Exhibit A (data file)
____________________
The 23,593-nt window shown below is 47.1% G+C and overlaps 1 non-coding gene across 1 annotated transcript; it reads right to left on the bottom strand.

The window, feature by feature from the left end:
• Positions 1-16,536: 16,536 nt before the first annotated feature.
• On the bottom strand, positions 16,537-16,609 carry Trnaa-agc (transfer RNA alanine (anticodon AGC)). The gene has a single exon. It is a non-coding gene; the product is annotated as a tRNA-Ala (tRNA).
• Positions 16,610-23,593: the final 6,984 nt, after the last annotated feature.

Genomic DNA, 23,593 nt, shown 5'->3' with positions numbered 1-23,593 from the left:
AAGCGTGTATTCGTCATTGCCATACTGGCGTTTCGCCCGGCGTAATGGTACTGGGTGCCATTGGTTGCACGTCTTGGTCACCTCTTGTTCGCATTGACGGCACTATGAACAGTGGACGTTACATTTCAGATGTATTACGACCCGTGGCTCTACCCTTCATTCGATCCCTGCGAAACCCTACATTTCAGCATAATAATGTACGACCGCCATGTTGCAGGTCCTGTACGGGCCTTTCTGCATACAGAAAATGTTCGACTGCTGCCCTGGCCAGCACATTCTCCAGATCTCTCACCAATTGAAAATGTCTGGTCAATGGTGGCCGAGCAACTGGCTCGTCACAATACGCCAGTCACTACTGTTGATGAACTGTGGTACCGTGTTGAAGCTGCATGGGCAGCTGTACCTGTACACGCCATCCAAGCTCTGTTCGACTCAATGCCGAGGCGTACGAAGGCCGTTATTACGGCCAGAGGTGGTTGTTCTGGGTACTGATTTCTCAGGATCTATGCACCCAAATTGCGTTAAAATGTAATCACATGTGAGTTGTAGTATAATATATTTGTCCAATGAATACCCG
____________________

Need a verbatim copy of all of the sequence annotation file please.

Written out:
The 23,593-nt window shown below is 47.1% G+C and overlaps 1 non-coding gene across 1 annotated transcript; it reads right to left on the bottom strand.

The window, feature by feature from the left end:
• Positions 1-16,536: 16,536 nt before the first annotated feature.
• On the bottom strand, positions 16,537-16,609 carry Trnaa-agc (transfer RNA alanine (anticodon AGC)). The gene has a single exon. It is a non-coding gene; the product is annotated as a tRNA-Ala (tRNA).
• Positions 16,610-23,593: the final 6,984 nt, after the last annotated feature.

Genomic DNA, 23,593 nt, shown 5'->3' with positions numbered 1-23,593 from the left:
AAGCGTGTATTCGTCATTGCCATACTGGCGTTTCGCCCGGCGTAATGGTACTGGGTGCCATTGGTTGCACGTCTTGGTCACCTCTTGTTCGCATTGACGGCACTATGAACAGTGGACGTTACATTTCAGATGTATTACGACCCGTGGCTCTACCCTTCATTCGATCCCTGCGAAACCCTACATTTCAGCATAATAATGTACGACCGCCATGTTGCAGGTCCTGTACGGGCCTTTCTGCATACAGAAAATGTTCGACTGCTGCCCTGGCCAGCACATTCTCCAGATCTCTCACCAATTGAAAATGTCTGGTCAATGGTGGCCGAGCAACTGGCTCGTCACAATACGCCAGTCACTACTGTTGATGAACTGTGGTACCGTGTTGAAGCTGCATGGGCAGCTGTACCTGTACACGCCATCCAAGCTCTGTTCGACTCAATGCCGAGGCGTACGAAGGCCGTTATTACGGCCAGAGGTGGTTGTTCTGGGTACTGATTTCTCAGGATCTATGCACCCAAATTGCGTTAAAATGTAATCACATGTGAGTTGTAGTATAATATATTTGTCCAATGAATACCCG